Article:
Leicestershire turn to data-driven recruitment in bid to narrow the gap
Despite five defeats from five in this year's Blast, Paul Nixon is confident in the club's strategy
An old friend used to make the same joke to me every time we were watching the football together. Regardless of who was playing, after about 30 minutes of intense tactical analysis he would turn to me and say, "You know who I reckon would be a good signing for this lot? Messi."
As daft as it may have been, he was never wrong. Blank cheque and blue sky recruiting is both easy and, in a sporting world where finance increasingly correlates with success, crucial. But what if your cheque book is blank because you can't write any?
That is the predicament Leicestershire find themselves in. And after a winless start following their first five matches in the Blast, it would be easy to assume that optimism from head coach Paul Nixon would be in short supply. However, this is not the case.
"This is the start of the journey," Nixon says. "And the journey's from the bottom to the top, it really is. Yes, we've lost a few tight games but, over time, our philosophy is going to be a good philosophy."
Philosophy is often driven by necessity and the same is true here. With purse strings tighter than anywhere else in the country, the simple fact is that for Leicestershire to be able to compete, they need a greater return on investment for every pound they spend than anyone else. Something that can't be achieved by following the status quo.
In order to break the mould from the rest of the country, Leicestershire have brought in Dan Weston, a gambler turned data whizz, as player recruitment and strategy analyst. Of course, using data in order to aid recruitment isn't unique to the Foxes. However, where other counties employ analysts to provide tactical analysis first and recruitment advice second, Weston's role flips those priorities. And that is unique.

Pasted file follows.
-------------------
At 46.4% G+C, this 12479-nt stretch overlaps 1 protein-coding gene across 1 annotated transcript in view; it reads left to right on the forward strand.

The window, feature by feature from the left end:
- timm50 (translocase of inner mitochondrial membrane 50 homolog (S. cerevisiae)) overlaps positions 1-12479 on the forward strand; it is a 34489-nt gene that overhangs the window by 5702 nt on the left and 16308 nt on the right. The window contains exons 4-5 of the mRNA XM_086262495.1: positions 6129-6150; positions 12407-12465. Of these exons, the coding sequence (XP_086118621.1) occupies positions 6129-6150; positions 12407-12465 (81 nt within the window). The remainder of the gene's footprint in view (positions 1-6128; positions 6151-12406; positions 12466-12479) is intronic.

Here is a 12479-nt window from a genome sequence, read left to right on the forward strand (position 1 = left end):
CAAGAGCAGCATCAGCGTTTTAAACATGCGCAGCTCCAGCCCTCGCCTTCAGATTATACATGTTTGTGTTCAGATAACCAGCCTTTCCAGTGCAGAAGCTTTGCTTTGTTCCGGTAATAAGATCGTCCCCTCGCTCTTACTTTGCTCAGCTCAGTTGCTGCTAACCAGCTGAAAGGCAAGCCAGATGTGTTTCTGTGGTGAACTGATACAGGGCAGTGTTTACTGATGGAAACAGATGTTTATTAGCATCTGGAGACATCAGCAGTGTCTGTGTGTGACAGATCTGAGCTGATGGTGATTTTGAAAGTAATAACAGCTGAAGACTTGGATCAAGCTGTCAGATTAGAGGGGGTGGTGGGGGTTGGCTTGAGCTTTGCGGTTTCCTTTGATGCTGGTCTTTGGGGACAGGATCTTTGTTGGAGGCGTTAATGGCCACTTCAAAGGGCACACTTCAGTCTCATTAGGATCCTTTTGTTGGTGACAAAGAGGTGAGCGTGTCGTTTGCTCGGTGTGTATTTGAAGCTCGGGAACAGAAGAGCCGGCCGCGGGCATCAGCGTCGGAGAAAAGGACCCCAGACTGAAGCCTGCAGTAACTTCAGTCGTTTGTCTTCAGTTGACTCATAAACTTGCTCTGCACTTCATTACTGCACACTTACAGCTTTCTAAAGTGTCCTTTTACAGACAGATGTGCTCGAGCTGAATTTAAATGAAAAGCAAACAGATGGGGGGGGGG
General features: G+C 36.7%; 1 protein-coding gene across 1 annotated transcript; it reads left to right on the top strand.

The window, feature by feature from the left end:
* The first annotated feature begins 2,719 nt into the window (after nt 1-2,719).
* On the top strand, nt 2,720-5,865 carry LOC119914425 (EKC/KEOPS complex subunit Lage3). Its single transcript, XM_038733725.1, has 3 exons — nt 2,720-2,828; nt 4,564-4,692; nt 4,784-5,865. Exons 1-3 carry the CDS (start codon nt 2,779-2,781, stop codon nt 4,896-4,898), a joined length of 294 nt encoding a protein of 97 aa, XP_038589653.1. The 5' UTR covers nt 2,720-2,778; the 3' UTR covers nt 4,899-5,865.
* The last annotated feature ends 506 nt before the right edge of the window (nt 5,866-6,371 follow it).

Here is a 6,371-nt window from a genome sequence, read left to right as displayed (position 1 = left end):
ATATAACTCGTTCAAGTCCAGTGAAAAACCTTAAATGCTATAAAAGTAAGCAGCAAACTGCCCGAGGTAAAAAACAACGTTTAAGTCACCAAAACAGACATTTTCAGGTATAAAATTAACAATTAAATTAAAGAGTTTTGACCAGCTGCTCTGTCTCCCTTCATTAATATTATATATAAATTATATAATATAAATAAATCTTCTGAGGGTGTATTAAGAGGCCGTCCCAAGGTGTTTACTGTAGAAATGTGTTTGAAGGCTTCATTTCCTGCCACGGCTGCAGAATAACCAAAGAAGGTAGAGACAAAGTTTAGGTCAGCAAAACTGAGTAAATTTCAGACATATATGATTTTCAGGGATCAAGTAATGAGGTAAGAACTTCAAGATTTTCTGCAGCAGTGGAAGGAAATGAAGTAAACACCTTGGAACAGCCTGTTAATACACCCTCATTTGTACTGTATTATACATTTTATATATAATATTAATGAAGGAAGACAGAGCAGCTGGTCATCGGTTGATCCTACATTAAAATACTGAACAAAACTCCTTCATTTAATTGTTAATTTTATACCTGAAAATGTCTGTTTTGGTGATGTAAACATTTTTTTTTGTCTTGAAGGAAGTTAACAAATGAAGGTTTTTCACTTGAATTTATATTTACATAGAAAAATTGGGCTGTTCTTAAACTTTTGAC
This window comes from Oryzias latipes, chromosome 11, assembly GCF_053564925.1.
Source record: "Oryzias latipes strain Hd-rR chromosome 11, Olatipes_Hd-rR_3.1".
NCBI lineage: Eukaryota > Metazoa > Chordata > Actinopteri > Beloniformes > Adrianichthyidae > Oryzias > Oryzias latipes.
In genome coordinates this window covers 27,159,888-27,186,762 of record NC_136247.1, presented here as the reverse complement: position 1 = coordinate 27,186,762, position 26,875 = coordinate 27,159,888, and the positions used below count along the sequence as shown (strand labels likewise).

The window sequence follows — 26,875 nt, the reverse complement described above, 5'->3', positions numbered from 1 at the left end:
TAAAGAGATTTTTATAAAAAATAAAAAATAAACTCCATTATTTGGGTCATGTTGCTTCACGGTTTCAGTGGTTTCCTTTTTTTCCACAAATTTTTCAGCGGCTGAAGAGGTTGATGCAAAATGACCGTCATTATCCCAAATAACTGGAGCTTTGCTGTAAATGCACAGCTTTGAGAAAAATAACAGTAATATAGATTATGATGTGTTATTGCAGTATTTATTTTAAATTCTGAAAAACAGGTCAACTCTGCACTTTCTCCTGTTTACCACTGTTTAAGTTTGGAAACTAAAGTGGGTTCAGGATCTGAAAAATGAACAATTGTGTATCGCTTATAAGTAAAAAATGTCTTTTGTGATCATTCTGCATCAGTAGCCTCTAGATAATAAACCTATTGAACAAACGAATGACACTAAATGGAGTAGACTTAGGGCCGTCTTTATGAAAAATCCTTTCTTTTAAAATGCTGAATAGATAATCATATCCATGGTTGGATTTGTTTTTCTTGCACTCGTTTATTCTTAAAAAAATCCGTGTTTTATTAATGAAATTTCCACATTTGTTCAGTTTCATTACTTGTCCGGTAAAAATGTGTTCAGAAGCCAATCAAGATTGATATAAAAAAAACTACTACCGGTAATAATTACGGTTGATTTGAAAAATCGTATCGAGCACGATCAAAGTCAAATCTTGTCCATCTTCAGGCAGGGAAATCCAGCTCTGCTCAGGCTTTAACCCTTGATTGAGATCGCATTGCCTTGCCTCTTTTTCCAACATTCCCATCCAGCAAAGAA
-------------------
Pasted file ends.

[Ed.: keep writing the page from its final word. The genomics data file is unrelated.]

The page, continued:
The result is a no-stone-unturned recruitment policy that's headlined by the additions of Josh Inglis, Naveen-ul-Haq and Louis Kimber - signed respectively from the mysterious, far-off lands of Australia, Afghanistan and Lincolnshire.
Three players with very different cricketing backgrounds, whose signings all started from the same place: gap analysis.
Take Inglis. Well known as one of the most exciting T20 batters on the domestic circuit, it will be no surprise if, or when, he plays for Australia. For this reason, I had wrongly assumed that such a deal would have occurred by Inglis becoming available and Leicestershire doing their best to play it cool and not say yes too quickly.
In fact, Inglis had been identified months ago, for one key reason. A non-negotiable for Leicestershire was that the batter they were after had to be effective against the ball moving away from the right-hander. Inglis is rare in that he averages more against the ball spinning away from him than he does against the ball spinning in. In fact, CricViz's Freddie Wilde has suggested that Inglis owns the best "inside out drive against legspin on the planet". Which, to the cricket tragic, is an accolade pretty much equivalent to winning People magazine's Sexiest Man Alive award.
Similarly, contrast the signings of Naveen, who has dotted around leagues in Sri Lanka, Bangladesh and the West Indies, and the Kimber, who earned his deal through weight of runs in Minor Counties cricket before taking his chance in Leicestershire's 2nd XI. It is further evidence that with progression of technology, someone is always watching. As Nixon says, "That's the simple side of it now, seeing people."
However, to focus on the individuals is also to miss the point somewhat. Nixon explained that his aim is to create the hardest-working, most-caring environment in cricket. One where young players who have been passed up on elsewhere have the chance to reach the potential that Nixon and Weston see in them, which perhaps others hadn't. Nixon speaks warmly of Ed Barnes, Scott Steel and in particular Rishi Patel (who Nixon believes could well play for England within the next four years) as exactly the type of cricketers, and more importantly people, that the club want to build around for the future.
And while immediate results may not be as desired in the shortest format of the game, Nixon is resolute in his belief that his diamonds in the rough are still punching above their weight, pointing to their narrow defeat against a star-studded Yorkshire side in a 460-run shootout as a prime example of the potential within the young squad.
"We've got a strategy at Leicestershire, of the academy of cricket," he says. "We want to make sure that we give opportunities to younger players, to grow those players together and, in footballing terms, create our own 'Class of 92'."
The Class of 92. Tell you who'd have been a good signing for that lot…
Cameron Ponsonby is a freelance cricket writer in London. @cameronponsonby